Weekly Photo Challenge: Dreamy  This week, we’d like to see an image that looks dreamy to you. A photo of a place you often visit in dreams. A snapshot of your dreamy boy- or girlfriend. A scene that looks a bit out-of-this world. Take us on a flight of fancy!

A few photos – sometimes I feel like I’m dreaming when I think about where I am.

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Back in David and liking it a lot

Kris Cunningham:

I just haven’t been writing much since we returned from Nicaragua. I’m not sure why, maybe doing other things, or don’t think I have much to say or the time to compose a post. Then, my husband comes along and says just what I have been thinking about. Thank you Joel.

Originally posted on FindingMySelfinPanama:

Boy, did I ever love our trip to Ometepe, Nicaragua. People who have traveled there often describe it as “magical”, “peaceful”, “seductive”,  etc. I fall into that group, the island has a special feel to it that words don’t really convey. It’s a “feel” thing.

 Part of me wanted to buy some land and just stay there in a sort of suspended animation. But the more rational, “left brain” part pulled back on the reins and said, “let’s give this some more thought”. Really, Joel,  are you ready to dash off to live on an island with an active volcano, the occasional mudslide, and few gringos to talk to just because it is such a neat place??? YES!—NOT!!! (Wish I could say that but not right now!)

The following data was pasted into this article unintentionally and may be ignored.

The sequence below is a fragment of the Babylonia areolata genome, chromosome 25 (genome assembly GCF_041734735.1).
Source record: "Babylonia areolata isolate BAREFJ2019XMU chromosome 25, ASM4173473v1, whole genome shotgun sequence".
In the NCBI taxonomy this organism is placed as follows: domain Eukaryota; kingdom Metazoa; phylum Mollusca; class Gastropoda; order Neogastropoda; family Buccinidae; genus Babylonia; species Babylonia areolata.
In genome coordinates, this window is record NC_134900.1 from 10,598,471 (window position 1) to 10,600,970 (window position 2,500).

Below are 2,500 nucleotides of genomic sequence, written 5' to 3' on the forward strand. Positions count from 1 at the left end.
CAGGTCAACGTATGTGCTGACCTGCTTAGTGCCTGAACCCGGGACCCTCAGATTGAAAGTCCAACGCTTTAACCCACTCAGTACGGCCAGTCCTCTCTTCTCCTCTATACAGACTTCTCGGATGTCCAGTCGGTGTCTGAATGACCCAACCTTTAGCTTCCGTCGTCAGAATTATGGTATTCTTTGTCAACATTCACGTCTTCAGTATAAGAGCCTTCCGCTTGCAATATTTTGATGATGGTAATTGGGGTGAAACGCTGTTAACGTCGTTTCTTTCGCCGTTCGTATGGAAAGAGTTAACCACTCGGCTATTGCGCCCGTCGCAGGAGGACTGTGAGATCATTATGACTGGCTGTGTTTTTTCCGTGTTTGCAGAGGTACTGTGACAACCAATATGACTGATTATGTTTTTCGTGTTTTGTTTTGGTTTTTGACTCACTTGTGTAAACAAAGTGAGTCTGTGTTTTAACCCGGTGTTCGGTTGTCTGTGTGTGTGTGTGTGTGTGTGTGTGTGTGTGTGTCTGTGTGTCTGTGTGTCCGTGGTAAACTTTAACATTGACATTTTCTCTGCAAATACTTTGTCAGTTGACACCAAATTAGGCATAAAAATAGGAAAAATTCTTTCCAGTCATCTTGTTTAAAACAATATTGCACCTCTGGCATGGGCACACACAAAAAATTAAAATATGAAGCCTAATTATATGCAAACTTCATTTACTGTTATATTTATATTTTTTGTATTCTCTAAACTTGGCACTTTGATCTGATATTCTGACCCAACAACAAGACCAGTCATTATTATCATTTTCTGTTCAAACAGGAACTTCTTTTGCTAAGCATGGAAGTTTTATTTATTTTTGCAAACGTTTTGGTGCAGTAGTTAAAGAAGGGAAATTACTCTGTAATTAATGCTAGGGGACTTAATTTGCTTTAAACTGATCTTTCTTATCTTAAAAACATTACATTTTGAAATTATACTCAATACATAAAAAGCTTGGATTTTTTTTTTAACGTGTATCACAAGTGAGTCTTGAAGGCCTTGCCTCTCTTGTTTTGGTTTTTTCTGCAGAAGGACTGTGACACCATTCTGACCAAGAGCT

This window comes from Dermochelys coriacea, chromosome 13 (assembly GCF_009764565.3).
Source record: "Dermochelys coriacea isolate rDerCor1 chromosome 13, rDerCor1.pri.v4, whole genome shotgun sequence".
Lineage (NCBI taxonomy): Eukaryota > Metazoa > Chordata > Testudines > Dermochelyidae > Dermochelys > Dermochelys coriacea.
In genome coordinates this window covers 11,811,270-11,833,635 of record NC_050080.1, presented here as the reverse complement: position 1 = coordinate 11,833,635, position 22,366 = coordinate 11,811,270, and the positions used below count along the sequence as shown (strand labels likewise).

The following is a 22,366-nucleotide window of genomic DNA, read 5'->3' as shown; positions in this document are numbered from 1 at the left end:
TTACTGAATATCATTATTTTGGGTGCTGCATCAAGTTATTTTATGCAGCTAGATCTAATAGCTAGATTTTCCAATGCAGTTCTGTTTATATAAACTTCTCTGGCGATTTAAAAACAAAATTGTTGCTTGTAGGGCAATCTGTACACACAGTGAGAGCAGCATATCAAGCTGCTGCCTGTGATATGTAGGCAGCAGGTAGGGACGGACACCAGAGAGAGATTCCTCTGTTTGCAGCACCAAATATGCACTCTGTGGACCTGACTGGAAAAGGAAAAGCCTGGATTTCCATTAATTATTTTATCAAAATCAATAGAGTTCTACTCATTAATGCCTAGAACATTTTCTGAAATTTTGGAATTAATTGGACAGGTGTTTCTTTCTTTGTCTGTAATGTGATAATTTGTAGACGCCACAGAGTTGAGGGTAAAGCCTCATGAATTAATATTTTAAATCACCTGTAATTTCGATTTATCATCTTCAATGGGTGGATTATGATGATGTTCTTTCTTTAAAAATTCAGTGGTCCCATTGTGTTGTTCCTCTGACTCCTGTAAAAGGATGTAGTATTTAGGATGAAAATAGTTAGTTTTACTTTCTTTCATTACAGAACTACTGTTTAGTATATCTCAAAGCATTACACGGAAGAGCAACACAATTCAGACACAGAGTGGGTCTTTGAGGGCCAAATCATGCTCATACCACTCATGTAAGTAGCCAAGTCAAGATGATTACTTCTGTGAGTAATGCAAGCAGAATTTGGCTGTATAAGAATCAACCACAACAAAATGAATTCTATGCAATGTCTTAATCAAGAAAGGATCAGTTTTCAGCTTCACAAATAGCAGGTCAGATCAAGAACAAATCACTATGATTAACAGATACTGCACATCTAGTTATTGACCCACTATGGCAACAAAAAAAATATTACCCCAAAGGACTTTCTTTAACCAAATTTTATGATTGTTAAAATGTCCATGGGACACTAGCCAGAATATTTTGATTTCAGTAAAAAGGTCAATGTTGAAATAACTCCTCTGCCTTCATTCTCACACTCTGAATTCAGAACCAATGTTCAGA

Now that I have been back in David I’ve had some time to mull over my quandry and I have to say that life…

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Help Los Ramos Rebuild

Kris Cunningham:

Our friends on Ometepe really need your help! Some have lost everything. Deb lives on the island and is organizing resources to help them through this crisis. Any amount makes a difference, even a bag of beans or a few candles. Deb loves these people and will use every penny you can give to directly help those who need it most.